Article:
I’m immune to COVID! I no longer have to worry about it. I can go out and about, carefree. I got two doses of the vaccine as of this past Tuesday. Are you jealous? You should be. You should be so jealous that when the vaccine becomes more widely available, which is soon, you will line up to get it.
OK, some fine print. Two weeks after the second dose, there is a 95% chance that I am protected against a serious bout of COVID. So, there is a 5% chance that I could still get COVID. I like those odds, but I am not going to ditch the mask. Not until all of us have gotten vaccinated. Am I going to go to a restaurant or a movie theater? Not until we all have gotten vaccinated. So, get vaccinated. Let’s get our lives back.
This seems like a no-brainer to me, and yet nationwide there is a strong tide of resistance to getting the vaccine.
At St. Elizabeth Community Hospital in Tehama, California, fewer than half of the 700 hospital workers eligible for the vaccine were willing to take the shot when it was first offered. At Providence Holy Cross Medical Center in Mission Hills, California, one in five frontline nurses and doctors have declined the shot according to the Los Angeles Times.
Other frontline workers such as truck drivers and grocery store workers are also refusing. Fifty percent of frontline workers in Riverside County, California, have refused the vaccine, leading hospital and public officials to strategize how best to distribute the unused doses. In Ohio, 60% of nursing home workers refused to be vaccinated.
This is really disturbing on multiple levels. First, if less than half of the population gets vaccinated, we will never achieve herd immunity and the pandemic will be with us essentially forever. Second, this is a complete rupture of the social trust that is needed for us to function as a society. Vaccination will only really protect any of us if enough of the population does it. We don’t get vaccinated only for ourselves. After all, my likelihood of getting measles is pretty low, but by being vaccinated, I help keep it out of the community so your young children don’t get it. Third, this signals a rejection of science and a bias toward conspiracy theories. And lastly, it shows the deep mistrust Americans have developed toward government and other institutions. We cannot live, and we cannot thrive without trust.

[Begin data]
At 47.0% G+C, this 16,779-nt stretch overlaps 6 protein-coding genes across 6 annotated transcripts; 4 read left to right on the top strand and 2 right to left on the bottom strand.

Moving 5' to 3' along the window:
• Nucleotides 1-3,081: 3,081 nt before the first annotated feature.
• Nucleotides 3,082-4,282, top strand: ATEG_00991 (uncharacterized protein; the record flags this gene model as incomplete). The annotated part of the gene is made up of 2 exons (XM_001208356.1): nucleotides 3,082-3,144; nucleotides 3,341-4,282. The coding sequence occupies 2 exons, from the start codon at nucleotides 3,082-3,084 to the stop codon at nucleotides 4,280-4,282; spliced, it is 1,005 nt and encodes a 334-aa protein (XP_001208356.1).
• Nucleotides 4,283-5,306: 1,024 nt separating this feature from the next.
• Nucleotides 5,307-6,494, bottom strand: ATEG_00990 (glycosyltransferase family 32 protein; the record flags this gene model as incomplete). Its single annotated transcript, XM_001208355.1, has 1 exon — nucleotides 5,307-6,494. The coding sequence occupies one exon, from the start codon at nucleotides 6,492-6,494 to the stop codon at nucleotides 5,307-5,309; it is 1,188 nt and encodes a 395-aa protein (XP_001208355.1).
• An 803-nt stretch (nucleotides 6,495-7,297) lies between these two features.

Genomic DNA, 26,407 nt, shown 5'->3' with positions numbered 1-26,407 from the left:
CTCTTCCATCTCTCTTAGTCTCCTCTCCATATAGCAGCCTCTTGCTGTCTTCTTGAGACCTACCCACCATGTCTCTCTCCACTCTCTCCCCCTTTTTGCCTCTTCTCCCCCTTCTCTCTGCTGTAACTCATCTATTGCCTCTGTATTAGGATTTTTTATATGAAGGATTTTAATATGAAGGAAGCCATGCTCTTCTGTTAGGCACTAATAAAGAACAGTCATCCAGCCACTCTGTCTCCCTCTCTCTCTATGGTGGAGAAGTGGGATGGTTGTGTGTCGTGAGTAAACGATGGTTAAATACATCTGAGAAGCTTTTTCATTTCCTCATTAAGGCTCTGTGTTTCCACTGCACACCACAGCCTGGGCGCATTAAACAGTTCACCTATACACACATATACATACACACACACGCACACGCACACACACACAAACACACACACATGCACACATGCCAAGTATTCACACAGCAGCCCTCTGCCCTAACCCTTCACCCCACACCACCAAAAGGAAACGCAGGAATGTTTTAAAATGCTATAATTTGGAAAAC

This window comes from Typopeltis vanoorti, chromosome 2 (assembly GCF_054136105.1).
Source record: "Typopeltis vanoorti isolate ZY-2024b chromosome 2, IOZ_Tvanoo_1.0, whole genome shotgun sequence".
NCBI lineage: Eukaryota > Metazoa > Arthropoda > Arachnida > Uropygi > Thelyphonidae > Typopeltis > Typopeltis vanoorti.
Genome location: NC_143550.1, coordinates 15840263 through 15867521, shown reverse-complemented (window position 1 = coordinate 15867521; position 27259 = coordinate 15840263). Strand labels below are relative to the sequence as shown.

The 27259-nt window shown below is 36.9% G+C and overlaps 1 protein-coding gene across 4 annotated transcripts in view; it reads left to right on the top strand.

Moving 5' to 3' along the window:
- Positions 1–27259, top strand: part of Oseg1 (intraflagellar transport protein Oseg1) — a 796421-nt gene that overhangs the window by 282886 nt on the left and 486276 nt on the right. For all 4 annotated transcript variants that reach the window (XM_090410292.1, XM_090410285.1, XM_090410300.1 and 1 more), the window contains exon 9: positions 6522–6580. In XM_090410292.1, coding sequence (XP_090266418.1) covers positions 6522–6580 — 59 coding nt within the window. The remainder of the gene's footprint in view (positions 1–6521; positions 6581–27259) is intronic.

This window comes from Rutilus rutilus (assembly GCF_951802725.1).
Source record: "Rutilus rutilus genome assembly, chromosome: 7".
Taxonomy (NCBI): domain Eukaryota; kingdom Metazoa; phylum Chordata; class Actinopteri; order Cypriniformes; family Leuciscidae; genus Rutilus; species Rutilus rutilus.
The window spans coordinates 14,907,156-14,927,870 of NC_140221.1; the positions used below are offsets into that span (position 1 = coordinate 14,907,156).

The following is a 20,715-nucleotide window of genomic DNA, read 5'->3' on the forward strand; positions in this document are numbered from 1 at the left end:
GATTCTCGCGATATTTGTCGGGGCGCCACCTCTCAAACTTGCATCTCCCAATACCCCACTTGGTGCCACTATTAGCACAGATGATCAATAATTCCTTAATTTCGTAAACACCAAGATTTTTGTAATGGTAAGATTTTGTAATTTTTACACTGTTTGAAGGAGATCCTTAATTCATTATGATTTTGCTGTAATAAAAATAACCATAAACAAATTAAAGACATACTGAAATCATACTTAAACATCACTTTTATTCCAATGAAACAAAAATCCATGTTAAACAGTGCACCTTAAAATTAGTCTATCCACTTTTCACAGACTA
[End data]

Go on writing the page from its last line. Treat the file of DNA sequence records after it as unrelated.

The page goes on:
So, trust me and my comrades in arms who have been facing this pandemic up close for too long. My fellow ER docs are among the most skeptical people I know, and the most careful and critical readers of the scientific literature as well. We rarely agree on much. But nationally, the consensus is clear. Every ER doc I know agrees; these vaccines are safe and effective. Those of us who have seen this disease up close are lining up ASAP to get these shots. That should tell you something.
Here’s what it feels like to get vaccinated. You wait in a line, six feet apart, wearing a mask. Nevertheless, you can feel the energy around you, the anticipation, the joy. Somebody on the line may be crying. You will understand. You will be overcome with relief to be freed from the constant stress and anxiety this pandemic has brought to all of us. Only when that relief floods in and that stress is lifted will you realize just how stressful this past year has been. It will still be over a month until your immunity is full, but at least it is a start toward the end. You will feel like you finally have some control, some weapon to fight back with.
When you get to the head of the line and you are about to get your shot, ask your vaccinator what it feels like to do this work. There is a good possibility that her eyes will get misty as she talks about the satisfaction of helping so many others. Warning, your eyes might well up, too. It’s okay. Probably just dusty in there.
So, go get your vaccine. Encourage others to get vaccinated. Wear your mask. Trust each other. Help each other. 2021 can be different than 2020. 2021 can be better.